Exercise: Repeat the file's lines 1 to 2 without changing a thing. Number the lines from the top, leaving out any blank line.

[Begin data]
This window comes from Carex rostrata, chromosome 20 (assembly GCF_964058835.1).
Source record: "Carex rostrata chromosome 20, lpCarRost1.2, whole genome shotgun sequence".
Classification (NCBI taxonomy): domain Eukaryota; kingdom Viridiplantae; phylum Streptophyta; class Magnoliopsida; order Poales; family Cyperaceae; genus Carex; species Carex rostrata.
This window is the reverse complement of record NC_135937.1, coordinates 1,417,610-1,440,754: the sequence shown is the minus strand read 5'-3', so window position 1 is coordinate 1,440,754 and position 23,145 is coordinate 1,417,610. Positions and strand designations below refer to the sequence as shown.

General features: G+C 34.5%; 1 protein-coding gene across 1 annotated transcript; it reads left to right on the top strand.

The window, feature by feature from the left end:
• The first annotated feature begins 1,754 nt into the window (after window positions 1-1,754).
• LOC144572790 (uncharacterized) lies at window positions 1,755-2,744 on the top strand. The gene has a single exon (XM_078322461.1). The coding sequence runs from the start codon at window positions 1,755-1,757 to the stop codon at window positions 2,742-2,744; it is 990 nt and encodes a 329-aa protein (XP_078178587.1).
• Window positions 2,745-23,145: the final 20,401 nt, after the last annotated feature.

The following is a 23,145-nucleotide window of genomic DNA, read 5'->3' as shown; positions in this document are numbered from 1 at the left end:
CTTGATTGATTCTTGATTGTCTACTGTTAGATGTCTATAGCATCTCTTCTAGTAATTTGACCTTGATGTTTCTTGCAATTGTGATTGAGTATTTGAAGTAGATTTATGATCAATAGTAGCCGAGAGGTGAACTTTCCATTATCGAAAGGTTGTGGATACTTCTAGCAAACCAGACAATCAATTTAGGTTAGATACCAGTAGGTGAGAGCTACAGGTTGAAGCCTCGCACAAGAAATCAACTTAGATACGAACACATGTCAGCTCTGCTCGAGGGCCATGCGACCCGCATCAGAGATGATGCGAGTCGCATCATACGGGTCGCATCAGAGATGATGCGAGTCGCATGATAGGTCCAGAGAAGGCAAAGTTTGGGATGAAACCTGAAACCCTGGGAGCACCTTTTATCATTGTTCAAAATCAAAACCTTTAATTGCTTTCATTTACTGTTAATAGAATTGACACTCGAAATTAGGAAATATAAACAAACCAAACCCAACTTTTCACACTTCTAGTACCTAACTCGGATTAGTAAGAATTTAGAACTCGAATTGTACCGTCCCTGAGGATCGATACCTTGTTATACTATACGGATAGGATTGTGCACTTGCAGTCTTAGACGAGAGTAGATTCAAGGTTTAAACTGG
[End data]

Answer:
This window comes from Carex rostrata, chromosome 20 (assembly GCF_964058835.1).
Source record: "Carex rostrata chromosome 20, lpCarRost1.2, whole genome shotgun sequence".